What is an operating agreement?
An operating agreement is a key document used by LLCs because it outlines the business' financial and functional decisions including rules, regulations and provisions. The purpose of the document is to govern the internal operations of the business in a way that suits the specific needs of the business owners. Once the document is signed by the members of the limited liability company, it acts as an official contract binding them to its terms.
Why do you need an operating agreement?
- To protect the business' limited liability status: Operating agreements give members protection from personal liability to the LLC. Without this specific formality, your LLC can closely resemble a sole proprietorship or partnership, jeopardizing your personal liability.
- To clarify verbal agreements: Even if members have orally agreed to certain terms, misunderstanding or miscommunication can take place. It is always best to have the operational conditions and other business arrangements handled in writing so they can be referred to in the event of any conflict.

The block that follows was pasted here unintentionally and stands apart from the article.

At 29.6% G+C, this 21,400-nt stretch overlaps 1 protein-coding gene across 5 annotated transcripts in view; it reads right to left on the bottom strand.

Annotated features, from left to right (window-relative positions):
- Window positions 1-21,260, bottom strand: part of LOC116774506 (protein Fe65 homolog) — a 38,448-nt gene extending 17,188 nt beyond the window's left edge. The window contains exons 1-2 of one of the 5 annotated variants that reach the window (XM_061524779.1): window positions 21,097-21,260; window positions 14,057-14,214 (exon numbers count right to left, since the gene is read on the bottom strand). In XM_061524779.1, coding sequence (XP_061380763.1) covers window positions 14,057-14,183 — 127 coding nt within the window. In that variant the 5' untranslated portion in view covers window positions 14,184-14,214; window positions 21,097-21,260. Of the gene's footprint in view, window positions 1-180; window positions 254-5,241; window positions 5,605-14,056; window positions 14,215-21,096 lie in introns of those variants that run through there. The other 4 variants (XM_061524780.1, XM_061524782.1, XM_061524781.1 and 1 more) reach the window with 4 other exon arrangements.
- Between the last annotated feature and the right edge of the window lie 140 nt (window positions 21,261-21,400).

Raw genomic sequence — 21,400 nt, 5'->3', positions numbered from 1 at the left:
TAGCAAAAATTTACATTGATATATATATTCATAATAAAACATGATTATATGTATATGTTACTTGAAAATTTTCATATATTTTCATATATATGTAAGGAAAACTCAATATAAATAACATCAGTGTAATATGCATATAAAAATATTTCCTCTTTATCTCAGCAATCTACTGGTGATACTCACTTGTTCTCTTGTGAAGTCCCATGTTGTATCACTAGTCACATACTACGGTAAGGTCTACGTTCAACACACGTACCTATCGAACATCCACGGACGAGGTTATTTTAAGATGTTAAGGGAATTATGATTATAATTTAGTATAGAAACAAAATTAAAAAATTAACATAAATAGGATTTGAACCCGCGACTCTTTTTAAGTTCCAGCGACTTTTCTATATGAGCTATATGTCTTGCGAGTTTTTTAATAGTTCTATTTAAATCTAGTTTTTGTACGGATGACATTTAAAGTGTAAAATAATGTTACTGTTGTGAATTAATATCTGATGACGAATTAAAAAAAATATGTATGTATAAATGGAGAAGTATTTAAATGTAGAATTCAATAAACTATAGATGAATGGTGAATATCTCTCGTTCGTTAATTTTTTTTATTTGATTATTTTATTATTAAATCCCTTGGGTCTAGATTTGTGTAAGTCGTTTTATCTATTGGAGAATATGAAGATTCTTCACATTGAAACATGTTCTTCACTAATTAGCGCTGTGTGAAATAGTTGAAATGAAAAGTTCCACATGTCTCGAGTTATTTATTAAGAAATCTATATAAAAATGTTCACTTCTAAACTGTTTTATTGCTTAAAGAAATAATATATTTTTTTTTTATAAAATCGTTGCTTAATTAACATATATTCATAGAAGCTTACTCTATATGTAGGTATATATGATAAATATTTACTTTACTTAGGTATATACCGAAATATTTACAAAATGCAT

- To protect your agreement in the eyes of your state: State default rules govern LLCs without an official operating agreement. This means that each state outlines default rules that apply to businesses that do not sign operating agreements. Because the state default rules are so general, it is not advisable to rely on a governing body state to manage your agreement.
What does an operating agreement entail?
Operating agreements are contract documents that are generally between five and twenty pages long.
If you have an LLC and do not have an Operating Agreement you are leaving yourself open to
What is included in an operating agreement?
The functionality of internal affairs is outlined in the operating agreement including but not limited to:
- Percentage of members' ownership
- Voting rights and responsibilities
- Powers and duties of members and managers
- Distribution of profits and loses
- Holding meetings
- Buyout and buy-sell rules (procedures for transferring interest or in the event of a death)